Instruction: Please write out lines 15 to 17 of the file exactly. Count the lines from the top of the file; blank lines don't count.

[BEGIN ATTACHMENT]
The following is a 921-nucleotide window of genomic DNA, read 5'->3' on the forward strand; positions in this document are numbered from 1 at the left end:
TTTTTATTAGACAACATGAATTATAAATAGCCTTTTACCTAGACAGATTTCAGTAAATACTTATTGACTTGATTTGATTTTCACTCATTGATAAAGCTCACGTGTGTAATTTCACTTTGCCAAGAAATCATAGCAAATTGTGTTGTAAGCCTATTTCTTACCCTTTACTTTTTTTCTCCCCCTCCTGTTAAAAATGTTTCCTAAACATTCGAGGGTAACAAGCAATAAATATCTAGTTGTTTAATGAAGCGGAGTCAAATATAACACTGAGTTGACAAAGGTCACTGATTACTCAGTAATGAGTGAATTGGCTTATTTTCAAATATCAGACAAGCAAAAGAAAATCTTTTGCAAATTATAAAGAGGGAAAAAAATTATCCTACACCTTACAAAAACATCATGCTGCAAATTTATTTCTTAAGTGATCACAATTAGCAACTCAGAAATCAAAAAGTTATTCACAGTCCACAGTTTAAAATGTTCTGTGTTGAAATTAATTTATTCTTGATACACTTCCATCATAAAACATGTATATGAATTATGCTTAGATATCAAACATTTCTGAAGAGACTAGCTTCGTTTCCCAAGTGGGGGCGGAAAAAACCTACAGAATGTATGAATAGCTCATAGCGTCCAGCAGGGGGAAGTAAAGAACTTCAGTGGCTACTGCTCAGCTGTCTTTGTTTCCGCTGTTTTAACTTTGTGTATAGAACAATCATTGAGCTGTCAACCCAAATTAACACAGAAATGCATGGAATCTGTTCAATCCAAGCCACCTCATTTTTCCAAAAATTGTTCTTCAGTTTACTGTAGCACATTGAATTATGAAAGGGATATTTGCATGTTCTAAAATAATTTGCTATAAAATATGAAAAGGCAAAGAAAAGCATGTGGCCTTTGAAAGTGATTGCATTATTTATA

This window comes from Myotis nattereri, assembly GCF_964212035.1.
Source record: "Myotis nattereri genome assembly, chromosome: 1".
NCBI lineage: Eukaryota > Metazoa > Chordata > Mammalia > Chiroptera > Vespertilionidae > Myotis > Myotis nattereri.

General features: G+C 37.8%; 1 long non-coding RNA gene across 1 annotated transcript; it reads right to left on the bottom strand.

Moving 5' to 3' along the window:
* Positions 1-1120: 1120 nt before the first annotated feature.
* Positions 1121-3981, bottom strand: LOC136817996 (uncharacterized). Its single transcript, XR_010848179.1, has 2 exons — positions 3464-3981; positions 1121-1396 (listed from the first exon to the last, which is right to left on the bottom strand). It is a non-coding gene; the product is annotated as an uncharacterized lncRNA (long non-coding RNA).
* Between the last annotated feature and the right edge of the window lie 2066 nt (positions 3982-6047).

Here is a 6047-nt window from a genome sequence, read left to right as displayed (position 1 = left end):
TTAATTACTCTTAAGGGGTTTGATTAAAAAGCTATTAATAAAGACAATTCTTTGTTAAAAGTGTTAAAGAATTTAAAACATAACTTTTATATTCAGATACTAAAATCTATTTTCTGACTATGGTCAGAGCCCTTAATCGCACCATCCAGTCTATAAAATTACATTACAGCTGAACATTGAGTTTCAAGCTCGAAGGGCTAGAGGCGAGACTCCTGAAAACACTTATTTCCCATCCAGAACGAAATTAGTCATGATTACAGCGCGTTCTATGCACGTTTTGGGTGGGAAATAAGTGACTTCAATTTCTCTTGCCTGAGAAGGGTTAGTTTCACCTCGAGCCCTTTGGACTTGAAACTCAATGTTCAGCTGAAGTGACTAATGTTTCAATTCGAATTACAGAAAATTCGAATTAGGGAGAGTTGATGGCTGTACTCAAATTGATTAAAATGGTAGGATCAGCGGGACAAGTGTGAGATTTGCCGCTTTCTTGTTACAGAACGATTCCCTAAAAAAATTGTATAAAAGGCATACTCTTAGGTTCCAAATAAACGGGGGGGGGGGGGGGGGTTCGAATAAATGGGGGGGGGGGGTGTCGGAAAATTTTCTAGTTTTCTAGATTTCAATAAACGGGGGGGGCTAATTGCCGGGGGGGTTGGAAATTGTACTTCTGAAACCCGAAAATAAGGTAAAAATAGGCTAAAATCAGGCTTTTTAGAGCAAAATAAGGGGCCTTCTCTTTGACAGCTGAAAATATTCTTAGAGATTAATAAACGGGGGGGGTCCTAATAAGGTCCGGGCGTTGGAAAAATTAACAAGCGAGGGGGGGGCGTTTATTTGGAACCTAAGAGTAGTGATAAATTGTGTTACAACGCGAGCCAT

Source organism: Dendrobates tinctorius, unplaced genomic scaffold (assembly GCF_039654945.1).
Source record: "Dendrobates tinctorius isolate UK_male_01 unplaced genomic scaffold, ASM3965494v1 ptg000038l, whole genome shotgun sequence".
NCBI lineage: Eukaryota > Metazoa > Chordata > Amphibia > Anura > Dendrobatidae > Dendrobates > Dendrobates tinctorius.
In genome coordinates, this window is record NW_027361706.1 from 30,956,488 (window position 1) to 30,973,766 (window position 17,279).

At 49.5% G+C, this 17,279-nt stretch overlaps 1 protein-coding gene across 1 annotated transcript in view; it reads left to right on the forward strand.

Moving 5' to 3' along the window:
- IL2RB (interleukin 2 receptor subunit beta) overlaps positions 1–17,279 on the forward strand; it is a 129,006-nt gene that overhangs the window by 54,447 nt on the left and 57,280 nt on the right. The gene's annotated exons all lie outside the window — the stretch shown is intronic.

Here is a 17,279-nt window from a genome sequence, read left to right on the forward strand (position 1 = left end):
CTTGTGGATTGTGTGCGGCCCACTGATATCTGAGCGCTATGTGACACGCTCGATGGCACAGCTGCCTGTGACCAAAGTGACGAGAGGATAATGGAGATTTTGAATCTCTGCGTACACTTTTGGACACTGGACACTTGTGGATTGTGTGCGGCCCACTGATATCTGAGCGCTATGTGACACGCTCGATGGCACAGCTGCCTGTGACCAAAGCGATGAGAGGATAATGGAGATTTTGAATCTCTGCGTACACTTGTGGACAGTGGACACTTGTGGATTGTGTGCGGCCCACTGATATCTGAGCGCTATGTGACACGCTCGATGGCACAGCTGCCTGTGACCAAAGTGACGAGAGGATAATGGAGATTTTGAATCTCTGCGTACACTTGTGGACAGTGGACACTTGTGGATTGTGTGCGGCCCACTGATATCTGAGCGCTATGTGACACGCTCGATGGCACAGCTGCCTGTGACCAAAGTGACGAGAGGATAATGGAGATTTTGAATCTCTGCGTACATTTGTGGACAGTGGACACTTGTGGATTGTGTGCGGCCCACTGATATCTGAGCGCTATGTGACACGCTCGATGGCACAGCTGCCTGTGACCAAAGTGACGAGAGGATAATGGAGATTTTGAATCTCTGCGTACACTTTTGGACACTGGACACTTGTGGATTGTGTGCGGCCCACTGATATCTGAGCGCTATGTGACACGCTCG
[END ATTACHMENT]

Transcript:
NCBI lineage: Eukaryota > Metazoa > Chordata > Amphibia > Anura > Dendrobatidae > Dendrobates > Dendrobates tinctorius.
In genome coordinates, this window is record NW_027361706.1 from 30,956,488 (window position 1) to 30,973,766 (window position 17,279).

At 49.5% G+C, this 17,279-nt stretch overlaps 1 protein-coding gene across 1 annotated transcript in view; it reads left to right on the forward strand.